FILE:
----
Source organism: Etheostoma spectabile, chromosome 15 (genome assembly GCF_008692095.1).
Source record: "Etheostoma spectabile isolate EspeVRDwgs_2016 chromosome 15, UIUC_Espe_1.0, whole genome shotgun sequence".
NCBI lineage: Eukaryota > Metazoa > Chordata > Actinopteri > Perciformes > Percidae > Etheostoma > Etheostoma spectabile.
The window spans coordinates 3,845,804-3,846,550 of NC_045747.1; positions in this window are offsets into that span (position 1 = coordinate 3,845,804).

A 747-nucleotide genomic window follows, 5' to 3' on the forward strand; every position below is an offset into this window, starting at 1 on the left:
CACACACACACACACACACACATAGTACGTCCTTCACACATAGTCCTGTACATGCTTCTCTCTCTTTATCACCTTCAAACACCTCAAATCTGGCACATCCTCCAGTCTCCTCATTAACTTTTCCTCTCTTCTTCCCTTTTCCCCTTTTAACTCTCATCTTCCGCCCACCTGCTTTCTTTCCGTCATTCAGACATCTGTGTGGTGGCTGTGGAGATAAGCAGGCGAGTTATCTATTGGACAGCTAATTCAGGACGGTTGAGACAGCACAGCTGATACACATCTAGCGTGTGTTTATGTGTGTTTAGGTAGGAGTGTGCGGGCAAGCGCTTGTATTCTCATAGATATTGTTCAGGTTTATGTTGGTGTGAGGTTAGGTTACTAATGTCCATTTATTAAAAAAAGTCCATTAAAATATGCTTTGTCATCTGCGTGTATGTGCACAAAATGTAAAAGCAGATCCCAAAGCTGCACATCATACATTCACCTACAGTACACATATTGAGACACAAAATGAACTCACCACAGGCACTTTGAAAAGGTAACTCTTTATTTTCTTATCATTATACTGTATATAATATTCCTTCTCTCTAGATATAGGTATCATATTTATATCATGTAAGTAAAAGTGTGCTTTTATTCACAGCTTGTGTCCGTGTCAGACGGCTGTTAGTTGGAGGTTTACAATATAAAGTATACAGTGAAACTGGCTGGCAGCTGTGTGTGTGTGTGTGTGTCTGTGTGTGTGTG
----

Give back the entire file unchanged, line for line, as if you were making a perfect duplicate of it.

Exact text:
Source organism: Etheostoma spectabile, chromosome 15 (genome assembly GCF_008692095.1).
Source record: "Etheostoma spectabile isolate EspeVRDwgs_2016 chromosome 15, UIUC_Espe_1.0, whole genome shotgun sequence".
NCBI lineage: Eukaryota > Metazoa > Chordata > Actinopteri > Perciformes > Percidae > Etheostoma > Etheostoma spectabile.
The window spans coordinates 3,845,804-3,846,550 of NC_045747.1; positions in this window are offsets into that span (position 1 = coordinate 3,845,804).

A 747-nucleotide genomic window follows, 5' to 3' on the forward strand; every position below is an offset into this window, starting at 1 on the left:
CACACACACACACACACACACATAGTACGTCCTTCACACATAGTCCTGTACATGCTTCTCTCTCTTTATCACCTTCAAACACCTCAAATCTGGCACATCCTCCAGTCTCCTCATTAACTTTTCCTCTCTTCTTCCCTTTTCCCCTTTTAACTCTCATCTTCCGCCCACCTGCTTTCTTTCCGTCATTCAGACATCTGTGTGGTGGCTGTGGAGATAAGCAGGCGAGTTATCTATTGGACAGCTAATTCAGGACGGTTGAGACAGCACAGCTGATACACATCTAGCGTGTGTTTATGTGTGTTTAGGTAGGAGTGTGCGGGCAAGCGCTTGTATTCTCATAGATATTGTTCAGGTTTATGTTGGTGTGAGGTTAGGTTACTAATGTCCATTTATTAAAAAAAGTCCATTAAAATATGCTTTGTCATCTGCGTGTATGTGCACAAAATGTAAAAGCAGATCCCAAAGCTGCACATCATACATTCACCTACAGTACACATATTGAGACACAAAATGAACTCACCACAGGCACTTTGAAAAGGTAACTCTTTATTTTCTTATCATTATACTGTATATAATATTCCTTCTCTCTAGATATAGGTATCATATTTATATCATGTAAGTAAAAGTGTGCTTTTATTCACAGCTTGTGTCCGTGTCAGACGGCTGTTAGTTGGAGGTTTACAATATAAAGTATACAGTGAAACTGGCTGGCAGCTGTGTGTGTGTGTGTGTGTCTGTGTGTGTGTG